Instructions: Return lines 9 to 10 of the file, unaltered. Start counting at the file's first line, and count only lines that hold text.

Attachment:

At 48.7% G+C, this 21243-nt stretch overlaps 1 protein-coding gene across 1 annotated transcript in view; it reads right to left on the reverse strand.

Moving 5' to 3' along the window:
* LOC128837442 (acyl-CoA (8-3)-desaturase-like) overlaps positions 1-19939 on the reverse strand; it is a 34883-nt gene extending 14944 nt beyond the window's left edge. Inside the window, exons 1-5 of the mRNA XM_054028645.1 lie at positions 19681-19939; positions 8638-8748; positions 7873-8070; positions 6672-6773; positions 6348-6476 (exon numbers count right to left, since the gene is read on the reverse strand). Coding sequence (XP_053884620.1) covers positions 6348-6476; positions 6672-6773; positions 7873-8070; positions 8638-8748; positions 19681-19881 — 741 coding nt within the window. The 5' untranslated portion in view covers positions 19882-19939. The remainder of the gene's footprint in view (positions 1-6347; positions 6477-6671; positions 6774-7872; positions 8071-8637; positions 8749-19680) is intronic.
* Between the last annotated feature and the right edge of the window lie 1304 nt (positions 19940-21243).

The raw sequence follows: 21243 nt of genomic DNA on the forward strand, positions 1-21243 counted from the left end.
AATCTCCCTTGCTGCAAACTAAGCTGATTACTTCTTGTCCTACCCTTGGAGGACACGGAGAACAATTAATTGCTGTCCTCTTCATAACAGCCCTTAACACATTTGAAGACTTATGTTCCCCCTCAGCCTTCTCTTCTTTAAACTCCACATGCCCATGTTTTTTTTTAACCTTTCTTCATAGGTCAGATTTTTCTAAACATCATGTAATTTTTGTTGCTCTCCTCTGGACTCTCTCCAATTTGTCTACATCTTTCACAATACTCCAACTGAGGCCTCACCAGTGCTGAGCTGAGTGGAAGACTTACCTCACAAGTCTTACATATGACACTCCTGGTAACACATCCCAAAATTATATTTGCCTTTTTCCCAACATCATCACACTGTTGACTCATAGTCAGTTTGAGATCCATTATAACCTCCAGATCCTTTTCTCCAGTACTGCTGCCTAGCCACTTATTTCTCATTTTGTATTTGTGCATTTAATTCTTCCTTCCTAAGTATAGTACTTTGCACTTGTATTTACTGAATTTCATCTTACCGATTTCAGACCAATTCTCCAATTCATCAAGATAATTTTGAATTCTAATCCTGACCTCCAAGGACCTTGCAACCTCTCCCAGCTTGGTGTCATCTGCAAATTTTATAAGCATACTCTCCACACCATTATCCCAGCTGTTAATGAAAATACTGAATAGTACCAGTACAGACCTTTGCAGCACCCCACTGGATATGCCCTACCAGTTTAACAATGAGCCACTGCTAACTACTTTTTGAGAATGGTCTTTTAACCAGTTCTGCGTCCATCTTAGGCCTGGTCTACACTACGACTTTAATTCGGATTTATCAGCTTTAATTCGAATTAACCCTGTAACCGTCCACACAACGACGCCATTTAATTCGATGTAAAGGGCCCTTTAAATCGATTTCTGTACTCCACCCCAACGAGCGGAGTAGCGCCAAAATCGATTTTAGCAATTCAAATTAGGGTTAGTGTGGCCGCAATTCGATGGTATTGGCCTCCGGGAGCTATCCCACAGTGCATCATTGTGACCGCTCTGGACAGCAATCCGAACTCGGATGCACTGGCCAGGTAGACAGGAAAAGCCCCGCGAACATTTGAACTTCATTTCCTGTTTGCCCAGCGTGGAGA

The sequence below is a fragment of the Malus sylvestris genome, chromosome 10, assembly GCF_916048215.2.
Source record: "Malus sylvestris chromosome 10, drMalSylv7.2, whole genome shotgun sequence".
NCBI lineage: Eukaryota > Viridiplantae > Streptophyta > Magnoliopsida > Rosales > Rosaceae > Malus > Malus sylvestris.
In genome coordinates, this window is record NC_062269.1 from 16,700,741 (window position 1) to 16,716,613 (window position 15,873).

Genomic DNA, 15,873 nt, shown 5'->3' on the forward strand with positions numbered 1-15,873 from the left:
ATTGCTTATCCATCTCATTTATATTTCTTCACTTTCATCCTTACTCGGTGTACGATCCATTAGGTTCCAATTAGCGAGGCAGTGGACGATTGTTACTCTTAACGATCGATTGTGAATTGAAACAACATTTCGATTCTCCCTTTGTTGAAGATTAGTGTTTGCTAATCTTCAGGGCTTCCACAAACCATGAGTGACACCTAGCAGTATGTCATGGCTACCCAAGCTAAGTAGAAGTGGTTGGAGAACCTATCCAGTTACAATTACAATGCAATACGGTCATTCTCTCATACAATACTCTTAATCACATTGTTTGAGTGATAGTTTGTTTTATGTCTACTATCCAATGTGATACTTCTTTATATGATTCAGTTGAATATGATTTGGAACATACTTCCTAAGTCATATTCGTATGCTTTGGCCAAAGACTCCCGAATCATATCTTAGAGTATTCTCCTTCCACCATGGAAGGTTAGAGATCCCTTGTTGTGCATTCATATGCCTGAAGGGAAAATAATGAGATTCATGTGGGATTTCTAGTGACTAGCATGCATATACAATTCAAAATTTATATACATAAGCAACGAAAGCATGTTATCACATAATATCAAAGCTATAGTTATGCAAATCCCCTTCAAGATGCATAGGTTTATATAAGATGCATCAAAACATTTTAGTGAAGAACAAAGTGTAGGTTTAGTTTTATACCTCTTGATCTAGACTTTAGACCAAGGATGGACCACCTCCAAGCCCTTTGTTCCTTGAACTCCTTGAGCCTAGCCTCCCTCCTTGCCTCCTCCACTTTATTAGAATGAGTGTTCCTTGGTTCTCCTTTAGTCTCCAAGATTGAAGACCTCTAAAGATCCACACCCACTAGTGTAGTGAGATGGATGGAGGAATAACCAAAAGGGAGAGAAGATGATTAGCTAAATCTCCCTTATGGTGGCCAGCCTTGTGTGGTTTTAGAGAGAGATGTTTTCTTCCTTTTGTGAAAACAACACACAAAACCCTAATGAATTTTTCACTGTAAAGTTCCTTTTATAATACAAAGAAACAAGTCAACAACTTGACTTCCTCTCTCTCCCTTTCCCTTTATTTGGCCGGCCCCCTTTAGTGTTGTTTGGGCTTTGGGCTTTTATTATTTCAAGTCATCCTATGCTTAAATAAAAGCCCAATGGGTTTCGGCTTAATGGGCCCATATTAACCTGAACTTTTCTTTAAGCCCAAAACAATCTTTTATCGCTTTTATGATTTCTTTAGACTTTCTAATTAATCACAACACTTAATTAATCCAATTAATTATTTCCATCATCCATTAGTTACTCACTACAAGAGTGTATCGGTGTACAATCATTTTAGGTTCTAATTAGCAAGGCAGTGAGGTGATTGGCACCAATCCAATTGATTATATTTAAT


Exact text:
NCBI lineage: Eukaryota > Viridiplantae > Streptophyta > Magnoliopsida > Rosales > Rosaceae > Malus > Malus sylvestris.
In genome coordinates, this window is record NC_062269.1 from 16,700,741 (window position 1) to 16,716,613 (window position 15,873).